Which headline-grabbing playwright will make the biggest splash in the West End this fall? Er, William Shakespeare.
Stratford-upon-Avon’s most famous son is already making a splash in this year’s monsoon-like British summer. Open-to-the-elements venues the Globe and Regent’s Park Open Air Theater are carrying on regardless with productions of Shakespeare’s “Othello,” “The Merchant of Venice” and “Love’s Labour’s Lost” in the former and “A Midsummer Night’s Dream” and “Macbeth” in the latter.
Thanks to producer Duncan Weldon, however, a second “Macbeth” will appear barely a month after the Regent’s Park production closes. Beginning Sept. 24, Patrick Stewart will headline Weldon’s transfer of Rupert Goold‘s ferocious but rapturously received production set in an underground military hospital.
First seen at Chichester Festival Theater’s Minerva Studio, this production of the Scottish play will have a strictly limited 10-week run at the Gielgud, because the theater is already committed to another Weldon/Chichester transfer: “Nicholas Nickleby,” which plays over Christmas before heading to Toronto.
A further Chichester transfer is also in the cards. The “Macbeth” cast has just opened in “Twelfth Night,” directed by Philip Franks with Stewart as a kilted Malvolio and Kate Fleetwood, his Lady Macbeth, as Olivia.
As Weldon told Variety, that production too might make it into the West End, subject to Stewart’s availability. Ironically, the project that might scupper the “Twelfth Night” transfer is a Broadway berth for “Macbeth” that Weldon is eyeing for 2007-08.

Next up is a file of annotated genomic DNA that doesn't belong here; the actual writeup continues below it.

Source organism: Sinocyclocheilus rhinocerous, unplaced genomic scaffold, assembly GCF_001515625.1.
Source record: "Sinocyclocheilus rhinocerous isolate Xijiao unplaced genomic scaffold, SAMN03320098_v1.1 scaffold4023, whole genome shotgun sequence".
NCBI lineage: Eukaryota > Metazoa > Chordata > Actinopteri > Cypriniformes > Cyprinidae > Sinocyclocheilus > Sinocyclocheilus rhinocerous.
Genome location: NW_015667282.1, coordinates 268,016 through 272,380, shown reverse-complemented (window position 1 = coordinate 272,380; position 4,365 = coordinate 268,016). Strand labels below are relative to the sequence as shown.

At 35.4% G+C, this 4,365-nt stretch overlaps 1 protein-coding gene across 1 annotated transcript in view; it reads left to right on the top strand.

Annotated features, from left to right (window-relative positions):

All that activity complements already-announced Shakespeares. Nicholas Hytner‘s “Much Ado About Nothing,” starring Zoe Wanamaker and Simon Russell Beale, begins previews Dec. 10 at the National; Michael Grandage helms “Othello” at the Donmar (starting perfs Nov. 29); and Trevor Nunn‘s RSC “King Lear” with Ian McKellen weighs in on Nov. 12 at the New London Theater, the venue that housed Nunn’s “Cats” for more than two decades.
Back at the National, at least one living playwright is being revived. Although written in 1959, Harold Pinter‘s “The Hothouse” wasn’t staged until the playwright’s own production at Hampstead Theater in 1980. The author then starred alongside a startlingly funny Celia Imrie in David Jones‘ fleet-footed revival at the Comedy Theater.
By contrast, director Ian Rickson‘s typically detailed production is considerably more measured. As he proved with “The Weir” and “The Seagull,” Rickson is outstanding when mapping actors onto naturalistic writing. His control, however, is less certain with stylization. Lurching between comedy and terror, Pinter’s second full-length play needs a more architectural grip than it receives here.
At its weakest, the production’s more arch performances overplay passages of poetic self-consciousness. On the plus side, however, the perfectly meshed design team of Hildegard Bechtler (sets and costumes), Peter Mumford (lights), Stephen Warbeck (music) and Ian Dickinson (sound) pull off a considerable coup. They simultaneously deliver the setting of an anodyne institution with dingy, bleak, white-tiled corridors and impersonal, shabby rooms in a manner that is eerily beautiful.
The production also boasts one of the year’s acting highlights. Paul Ritter plays a character named Lush, a title that barely does justice to his performance. Comically louche and snide, his hilariously detailed grasp of extravagantly long sentences is a masterpiece of sustained comic timing.
At the same time, Ritter is effortlessly malevolent in a way that is almost a rebuke to some of the more mannered perfs around him. Whenever Ritter’s onstage, the rest of the cast raises its game, picks up its cues and lifts the dramatic stakes.